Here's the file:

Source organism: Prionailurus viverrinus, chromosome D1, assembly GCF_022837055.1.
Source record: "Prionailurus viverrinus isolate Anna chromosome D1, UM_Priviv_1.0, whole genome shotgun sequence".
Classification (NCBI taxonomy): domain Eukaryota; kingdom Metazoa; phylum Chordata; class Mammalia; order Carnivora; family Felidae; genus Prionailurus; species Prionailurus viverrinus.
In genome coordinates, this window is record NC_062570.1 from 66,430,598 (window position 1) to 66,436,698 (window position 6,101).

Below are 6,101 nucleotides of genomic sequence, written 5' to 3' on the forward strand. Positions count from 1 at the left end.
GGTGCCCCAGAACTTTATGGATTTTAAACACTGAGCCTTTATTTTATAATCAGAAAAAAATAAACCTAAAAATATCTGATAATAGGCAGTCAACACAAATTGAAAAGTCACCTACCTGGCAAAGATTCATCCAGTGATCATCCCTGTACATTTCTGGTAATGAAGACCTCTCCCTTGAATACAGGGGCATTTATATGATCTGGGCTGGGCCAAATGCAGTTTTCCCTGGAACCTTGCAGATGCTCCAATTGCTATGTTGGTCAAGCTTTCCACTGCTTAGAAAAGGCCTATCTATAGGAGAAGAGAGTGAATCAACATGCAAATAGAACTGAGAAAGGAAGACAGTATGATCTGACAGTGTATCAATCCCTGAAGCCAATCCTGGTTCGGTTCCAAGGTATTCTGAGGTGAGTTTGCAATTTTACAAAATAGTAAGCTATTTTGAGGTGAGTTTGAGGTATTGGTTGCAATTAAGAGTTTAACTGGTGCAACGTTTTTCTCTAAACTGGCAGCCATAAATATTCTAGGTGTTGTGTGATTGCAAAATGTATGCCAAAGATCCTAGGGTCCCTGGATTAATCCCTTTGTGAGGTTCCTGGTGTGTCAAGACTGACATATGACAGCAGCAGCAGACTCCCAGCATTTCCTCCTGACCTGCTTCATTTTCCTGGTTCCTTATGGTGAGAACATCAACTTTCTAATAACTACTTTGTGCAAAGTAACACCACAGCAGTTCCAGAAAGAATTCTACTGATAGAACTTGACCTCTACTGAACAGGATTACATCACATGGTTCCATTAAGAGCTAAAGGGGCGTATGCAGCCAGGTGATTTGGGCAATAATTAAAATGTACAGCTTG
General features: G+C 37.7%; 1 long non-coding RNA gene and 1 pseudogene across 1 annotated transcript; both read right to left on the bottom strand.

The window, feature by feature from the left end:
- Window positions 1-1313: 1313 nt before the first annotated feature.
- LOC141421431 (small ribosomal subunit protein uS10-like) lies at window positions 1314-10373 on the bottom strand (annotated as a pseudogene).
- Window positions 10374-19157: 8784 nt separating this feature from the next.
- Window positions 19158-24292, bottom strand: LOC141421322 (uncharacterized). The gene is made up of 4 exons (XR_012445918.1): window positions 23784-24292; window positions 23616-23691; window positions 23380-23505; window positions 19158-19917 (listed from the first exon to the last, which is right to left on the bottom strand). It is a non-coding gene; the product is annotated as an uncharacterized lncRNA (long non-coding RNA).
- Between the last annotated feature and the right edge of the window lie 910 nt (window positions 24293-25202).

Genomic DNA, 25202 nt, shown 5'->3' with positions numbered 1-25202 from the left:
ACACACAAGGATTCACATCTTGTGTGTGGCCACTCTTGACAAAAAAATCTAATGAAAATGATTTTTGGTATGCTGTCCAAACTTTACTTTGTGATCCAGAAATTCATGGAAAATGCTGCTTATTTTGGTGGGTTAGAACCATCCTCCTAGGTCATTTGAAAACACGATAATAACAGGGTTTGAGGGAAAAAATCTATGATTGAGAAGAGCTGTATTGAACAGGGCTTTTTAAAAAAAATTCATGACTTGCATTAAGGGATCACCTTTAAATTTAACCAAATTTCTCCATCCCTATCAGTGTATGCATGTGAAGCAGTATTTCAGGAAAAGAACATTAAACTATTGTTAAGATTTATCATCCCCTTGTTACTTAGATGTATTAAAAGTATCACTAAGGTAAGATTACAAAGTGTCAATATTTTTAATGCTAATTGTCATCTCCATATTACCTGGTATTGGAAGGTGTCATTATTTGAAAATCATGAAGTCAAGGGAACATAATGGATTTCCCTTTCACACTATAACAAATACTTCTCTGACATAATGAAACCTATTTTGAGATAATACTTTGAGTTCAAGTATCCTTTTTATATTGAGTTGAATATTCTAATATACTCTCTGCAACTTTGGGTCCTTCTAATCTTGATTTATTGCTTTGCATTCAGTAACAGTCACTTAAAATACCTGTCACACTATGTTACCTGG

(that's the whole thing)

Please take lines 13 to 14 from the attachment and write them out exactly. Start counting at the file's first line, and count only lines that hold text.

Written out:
- Between the last annotated feature and the right edge of the window lie 910 nt (window positions 24293-25202).

Genomic DNA, 25202 nt, shown 5'->3' with positions numbered 1-25202 from the left: